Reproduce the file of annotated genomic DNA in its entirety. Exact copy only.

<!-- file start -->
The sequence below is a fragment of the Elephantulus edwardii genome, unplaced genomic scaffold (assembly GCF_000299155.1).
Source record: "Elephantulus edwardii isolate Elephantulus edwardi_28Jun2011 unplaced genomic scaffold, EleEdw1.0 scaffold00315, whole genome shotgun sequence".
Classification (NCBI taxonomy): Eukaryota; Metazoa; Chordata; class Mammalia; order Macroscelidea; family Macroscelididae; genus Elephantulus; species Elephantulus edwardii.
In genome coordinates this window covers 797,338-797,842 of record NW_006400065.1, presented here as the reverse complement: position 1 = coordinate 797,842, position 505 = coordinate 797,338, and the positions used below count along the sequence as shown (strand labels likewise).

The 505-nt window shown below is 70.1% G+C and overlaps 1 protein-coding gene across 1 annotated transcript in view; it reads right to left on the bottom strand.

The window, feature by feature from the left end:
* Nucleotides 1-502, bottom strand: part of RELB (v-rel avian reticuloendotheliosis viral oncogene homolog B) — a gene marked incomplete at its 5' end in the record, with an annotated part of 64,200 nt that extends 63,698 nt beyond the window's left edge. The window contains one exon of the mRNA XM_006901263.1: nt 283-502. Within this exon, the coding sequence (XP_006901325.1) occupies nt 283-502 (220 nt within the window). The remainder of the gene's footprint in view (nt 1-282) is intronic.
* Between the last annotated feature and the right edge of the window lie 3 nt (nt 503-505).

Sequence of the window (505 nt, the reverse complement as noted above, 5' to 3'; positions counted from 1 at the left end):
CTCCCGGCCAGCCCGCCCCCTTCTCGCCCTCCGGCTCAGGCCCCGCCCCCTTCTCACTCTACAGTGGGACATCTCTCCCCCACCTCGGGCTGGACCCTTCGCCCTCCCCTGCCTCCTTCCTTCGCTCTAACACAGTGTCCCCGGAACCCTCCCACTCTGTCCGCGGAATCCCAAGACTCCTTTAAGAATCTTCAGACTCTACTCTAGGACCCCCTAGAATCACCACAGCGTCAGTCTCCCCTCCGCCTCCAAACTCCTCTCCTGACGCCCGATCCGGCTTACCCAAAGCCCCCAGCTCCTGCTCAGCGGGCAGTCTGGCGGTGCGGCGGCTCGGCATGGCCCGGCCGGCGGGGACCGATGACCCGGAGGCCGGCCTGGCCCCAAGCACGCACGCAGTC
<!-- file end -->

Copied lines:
The sequence below is a fragment of the Elephantulus edwardii genome, unplaced genomic scaffold (assembly GCF_000299155.1).
Source record: "Elephantulus edwardii isolate Elephantulus edwardi_28Jun2011 unplaced genomic scaffold, EleEdw1.0 scaffold00315, whole genome shotgun sequence".
Classification (NCBI taxonomy): Eukaryota; Metazoa; Chordata; class Mammalia; order Macroscelidea; family Macroscelididae; genus Elephantulus; species Elephantulus edwardii.
In genome coordinates this window covers 797,338-797,842 of record NW_006400065.1, presented here as the reverse complement: position 1 = coordinate 797,842, position 505 = coordinate 797,338, and the positions used below count along the sequence as shown (strand labels likewise).

The 505-nt window shown below is 70.1% G+C and overlaps 1 protein-coding gene across 1 annotated transcript in view; it reads right to left on the bottom strand.

The window, feature by feature from the left end:
* Nucleotides 1-502, bottom strand: part of RELB (v-rel avian reticuloendotheliosis viral oncogene homolog B) — a gene marked incomplete at its 5' end in the record, with an annotated part of 64,200 nt that extends 63,698 nt beyond the window's left edge. The window contains one exon of the mRNA XM_006901263.1: nt 283-502. Within this exon, the coding sequence (XP_006901325.1) occupies nt 283-502 (220 nt within the window). The remainder of the gene's footprint in view (nt 1-282) is intronic.
* Between the last annotated feature and the right edge of the window lie 3 nt (nt 503-505).

Sequence of the window (505 nt, the reverse complement as noted above, 5' to 3'; positions counted from 1 at the left end):
CTCCCGGCCAGCCCGCCCCCTTCTCGCCCTCCGGCTCAGGCCCCGCCCCCTTCTCACTCTACAGTGGGACATCTCTCCCCCACCTCGGGCTGGACCCTTCGCCCTCCCCTGCCTCCTTCCTTCGCTCTAACACAGTGTCCCCGGAACCCTCCCACTCTGTCCGCGGAATCCCAAGACTCCTTTAAGAATCTTCAGACTCTACTCTAGGACCCCCTAGAATCACCACAGCGTCAGTCTCCCCTCCGCCTCCAAACTCCTCTCCTGACGCCCGATCCGGCTTACCCAAAGCCCCCAGCTCCTGCTCAGCGGGCAGTCTGGCGGTGCGGCGGCTCGGCATGGCCCGGCCGGCGGGGACCGATGACCCGGAGGCCGGCCTGGCCCCAAGCACGCACGCAGTC